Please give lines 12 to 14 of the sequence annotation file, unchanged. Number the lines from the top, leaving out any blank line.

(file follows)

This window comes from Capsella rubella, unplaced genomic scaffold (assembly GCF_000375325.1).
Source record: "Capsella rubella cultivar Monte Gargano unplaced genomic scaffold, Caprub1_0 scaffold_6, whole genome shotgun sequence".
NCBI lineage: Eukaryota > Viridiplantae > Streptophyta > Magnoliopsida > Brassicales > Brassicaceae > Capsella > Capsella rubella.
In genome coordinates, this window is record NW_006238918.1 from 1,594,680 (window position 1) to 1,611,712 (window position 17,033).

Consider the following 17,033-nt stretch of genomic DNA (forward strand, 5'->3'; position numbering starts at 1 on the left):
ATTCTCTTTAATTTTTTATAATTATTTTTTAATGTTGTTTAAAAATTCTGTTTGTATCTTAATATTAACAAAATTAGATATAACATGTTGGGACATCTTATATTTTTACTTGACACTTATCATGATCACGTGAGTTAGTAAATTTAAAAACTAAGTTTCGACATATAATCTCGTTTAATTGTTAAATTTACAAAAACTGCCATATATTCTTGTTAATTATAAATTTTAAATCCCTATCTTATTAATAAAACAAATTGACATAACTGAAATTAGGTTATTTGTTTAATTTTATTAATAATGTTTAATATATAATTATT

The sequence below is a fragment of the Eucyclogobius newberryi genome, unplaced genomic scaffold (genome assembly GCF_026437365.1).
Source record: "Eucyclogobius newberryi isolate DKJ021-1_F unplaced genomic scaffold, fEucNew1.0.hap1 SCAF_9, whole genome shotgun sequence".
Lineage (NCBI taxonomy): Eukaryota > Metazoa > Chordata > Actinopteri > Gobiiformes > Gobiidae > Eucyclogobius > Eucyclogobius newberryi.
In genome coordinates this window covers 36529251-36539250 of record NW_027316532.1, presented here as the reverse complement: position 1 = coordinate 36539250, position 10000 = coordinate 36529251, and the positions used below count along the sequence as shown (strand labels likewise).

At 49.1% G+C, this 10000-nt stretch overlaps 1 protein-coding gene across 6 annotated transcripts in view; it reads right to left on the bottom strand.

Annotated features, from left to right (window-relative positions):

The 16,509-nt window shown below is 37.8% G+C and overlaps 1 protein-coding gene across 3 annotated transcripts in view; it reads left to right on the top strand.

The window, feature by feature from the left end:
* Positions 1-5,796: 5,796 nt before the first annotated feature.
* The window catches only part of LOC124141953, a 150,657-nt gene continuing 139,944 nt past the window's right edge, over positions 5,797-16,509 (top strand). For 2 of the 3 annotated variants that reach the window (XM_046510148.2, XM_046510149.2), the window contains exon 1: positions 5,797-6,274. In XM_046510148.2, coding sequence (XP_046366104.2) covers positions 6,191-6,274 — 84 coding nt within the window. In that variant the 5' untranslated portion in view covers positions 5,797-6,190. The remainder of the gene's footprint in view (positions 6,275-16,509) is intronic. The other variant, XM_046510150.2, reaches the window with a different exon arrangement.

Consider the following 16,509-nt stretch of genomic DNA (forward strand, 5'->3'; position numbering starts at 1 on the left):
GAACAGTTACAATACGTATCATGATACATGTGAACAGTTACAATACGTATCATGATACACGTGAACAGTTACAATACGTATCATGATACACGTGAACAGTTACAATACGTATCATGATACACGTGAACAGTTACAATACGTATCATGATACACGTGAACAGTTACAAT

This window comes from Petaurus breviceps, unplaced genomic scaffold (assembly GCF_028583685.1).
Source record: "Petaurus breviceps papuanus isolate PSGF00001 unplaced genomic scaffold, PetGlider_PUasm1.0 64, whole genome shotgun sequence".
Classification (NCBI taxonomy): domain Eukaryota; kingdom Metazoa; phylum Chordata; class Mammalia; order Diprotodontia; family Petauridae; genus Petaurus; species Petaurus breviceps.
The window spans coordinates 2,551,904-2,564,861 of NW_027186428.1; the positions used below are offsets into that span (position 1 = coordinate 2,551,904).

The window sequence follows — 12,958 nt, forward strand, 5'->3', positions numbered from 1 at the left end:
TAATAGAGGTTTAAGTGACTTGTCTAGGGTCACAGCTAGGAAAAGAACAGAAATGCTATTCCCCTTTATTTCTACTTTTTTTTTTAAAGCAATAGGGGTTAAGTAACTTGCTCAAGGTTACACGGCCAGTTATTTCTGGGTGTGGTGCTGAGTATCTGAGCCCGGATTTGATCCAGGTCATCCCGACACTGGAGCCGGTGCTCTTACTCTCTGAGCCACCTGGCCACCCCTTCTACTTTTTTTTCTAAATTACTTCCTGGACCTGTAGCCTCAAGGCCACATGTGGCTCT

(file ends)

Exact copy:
Annotated features, from left to right (window-relative positions):

The 16,509-nt window shown below is 37.8% G+C and overlaps 1 protein-coding gene across 3 annotated transcripts in view; it reads left to right on the top strand.

The window, feature by feature from the left end: